6/16/2010Texas: City Fudges Red Light Violation Numbers Before Election
Red light camera ticket numbers manipulated in Baytown, Texas to create appearance of a safety benefit.
Baytown, Texas is easing up on issuing red light camera tickets in the hopes of diverting momentum away from a planned effort to place a photo enforcement ban on the ballot. Resident Byron Schirmbeck and a team of volunteers expect soon to turn in a second petition forcing a referendum. Statistics show that, in response, city officials and American Traffic Solutions have deliberately issued fewer citations. The program rejected 29 percent of violations in July 2008, but documents show the rate of rejections climbed to 54 percent in December.
"Why would they do that?" Schirmbeck asked. "The answer it that the citations weren't dropping as predicted and the camera company saw a real public relations problem: How can they claim that the cameras are working if citations are still so high? Simple, they can't. The solution they came up with is to start sending Baytown PD fewer violations for them to review. This way they can say that fewer citations mean fewer red light runners and they can attempt to save their multi-million dollar program when election time comes around."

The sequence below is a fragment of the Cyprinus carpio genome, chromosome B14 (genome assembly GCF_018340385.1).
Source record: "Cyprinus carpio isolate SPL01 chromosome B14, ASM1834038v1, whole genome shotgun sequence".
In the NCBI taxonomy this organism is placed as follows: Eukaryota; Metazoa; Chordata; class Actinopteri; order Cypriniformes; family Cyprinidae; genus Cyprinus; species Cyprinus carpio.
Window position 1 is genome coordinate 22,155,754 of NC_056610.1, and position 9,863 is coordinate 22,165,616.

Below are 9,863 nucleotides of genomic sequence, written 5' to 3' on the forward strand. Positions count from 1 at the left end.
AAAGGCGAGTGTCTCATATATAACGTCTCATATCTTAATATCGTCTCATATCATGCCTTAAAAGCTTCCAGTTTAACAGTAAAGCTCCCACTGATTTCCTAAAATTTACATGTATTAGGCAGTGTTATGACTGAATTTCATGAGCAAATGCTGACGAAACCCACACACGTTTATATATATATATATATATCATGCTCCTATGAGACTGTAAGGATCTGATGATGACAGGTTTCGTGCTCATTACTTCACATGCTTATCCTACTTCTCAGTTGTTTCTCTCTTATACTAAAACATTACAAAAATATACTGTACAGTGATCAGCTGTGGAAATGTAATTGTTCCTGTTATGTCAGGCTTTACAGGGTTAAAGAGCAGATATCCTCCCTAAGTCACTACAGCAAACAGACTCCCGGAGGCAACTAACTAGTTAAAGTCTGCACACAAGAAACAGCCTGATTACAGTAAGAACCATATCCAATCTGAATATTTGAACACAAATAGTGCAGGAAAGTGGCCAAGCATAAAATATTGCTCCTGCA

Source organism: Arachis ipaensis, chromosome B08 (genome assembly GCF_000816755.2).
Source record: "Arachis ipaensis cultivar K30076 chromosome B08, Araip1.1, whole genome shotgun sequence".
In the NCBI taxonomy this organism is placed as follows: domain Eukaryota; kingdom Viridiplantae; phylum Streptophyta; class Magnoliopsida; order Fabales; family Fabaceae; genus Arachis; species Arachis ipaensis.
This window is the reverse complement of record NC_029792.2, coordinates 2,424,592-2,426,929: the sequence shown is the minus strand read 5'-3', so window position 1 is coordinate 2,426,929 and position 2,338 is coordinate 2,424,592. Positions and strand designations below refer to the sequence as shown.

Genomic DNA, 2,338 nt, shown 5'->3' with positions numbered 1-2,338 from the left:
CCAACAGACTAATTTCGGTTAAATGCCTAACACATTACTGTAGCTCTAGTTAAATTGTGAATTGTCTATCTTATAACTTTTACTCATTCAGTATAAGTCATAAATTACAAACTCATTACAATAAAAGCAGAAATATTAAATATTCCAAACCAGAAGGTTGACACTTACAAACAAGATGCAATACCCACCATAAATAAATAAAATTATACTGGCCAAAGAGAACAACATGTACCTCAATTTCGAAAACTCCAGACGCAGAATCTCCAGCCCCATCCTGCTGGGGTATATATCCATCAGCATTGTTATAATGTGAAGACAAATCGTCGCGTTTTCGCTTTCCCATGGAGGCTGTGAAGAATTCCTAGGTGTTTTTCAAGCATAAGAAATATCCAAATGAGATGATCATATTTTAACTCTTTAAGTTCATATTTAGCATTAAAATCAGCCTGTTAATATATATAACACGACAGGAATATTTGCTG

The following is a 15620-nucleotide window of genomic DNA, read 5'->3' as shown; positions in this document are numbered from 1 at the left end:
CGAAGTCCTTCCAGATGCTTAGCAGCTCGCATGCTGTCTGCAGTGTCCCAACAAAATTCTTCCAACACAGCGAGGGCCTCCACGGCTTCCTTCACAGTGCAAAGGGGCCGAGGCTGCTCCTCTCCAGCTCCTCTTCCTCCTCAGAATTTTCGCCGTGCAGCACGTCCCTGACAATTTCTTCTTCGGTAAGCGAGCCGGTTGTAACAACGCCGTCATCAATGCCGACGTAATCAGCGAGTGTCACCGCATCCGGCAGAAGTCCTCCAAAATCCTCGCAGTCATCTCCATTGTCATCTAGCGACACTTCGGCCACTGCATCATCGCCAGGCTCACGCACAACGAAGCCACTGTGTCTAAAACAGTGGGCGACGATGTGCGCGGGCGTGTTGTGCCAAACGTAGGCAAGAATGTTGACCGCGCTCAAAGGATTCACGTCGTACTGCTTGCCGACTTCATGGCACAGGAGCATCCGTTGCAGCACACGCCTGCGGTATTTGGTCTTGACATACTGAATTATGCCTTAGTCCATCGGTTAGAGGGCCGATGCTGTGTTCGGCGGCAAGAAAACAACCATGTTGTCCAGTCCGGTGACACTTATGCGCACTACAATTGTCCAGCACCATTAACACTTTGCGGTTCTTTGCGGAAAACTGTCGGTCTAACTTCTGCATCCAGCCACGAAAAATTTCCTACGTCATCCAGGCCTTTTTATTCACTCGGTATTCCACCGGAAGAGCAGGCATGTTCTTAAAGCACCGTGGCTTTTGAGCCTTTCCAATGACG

Schirmbeck spoke before the city council last week and challenged assertions by city officials that the red light cameras had contributed to a decline in the number of traffic collisions in the city. The decrease in citywide accidents mirrors statewide and national trends. City statistics also showed that the overall number of red light violation events measured by the camera has not changed substantially. In December 2008, for example, there were 4655 events that triggered the camera. In December 2009, there were 4723 events -- a non-significant increase of 1.4 percent. Thanks to the boosted rejection rate, this dropped the number of tickets issued from 2724 to 2155 -- a 20 percent decrease.
Earlier this year, Schirmbeck forced city officials to admit they had an illegally short yellow time at the most lucrative intersection. Documents show a significant reduction in events that triggered the camera after the signal timing increased from 3.1 to 4.5 seconds.
"The data clearly shows this benefit," Schirmbeck said. "When the yellow change interval at Garth and Baker was lowered you can see a sharp rise in red light violations. Due to our efforts the signal timing was brought to the bare minimum, violations dropped in half. Imagine what could be done if the signal timing was raised another half second above the minimum."
Schirmbeck believes that his fellow residents would be better served by engineering solutions than the cameras he hopes to ban with a vote in November. Photo enforcement has never survived at the ballot box.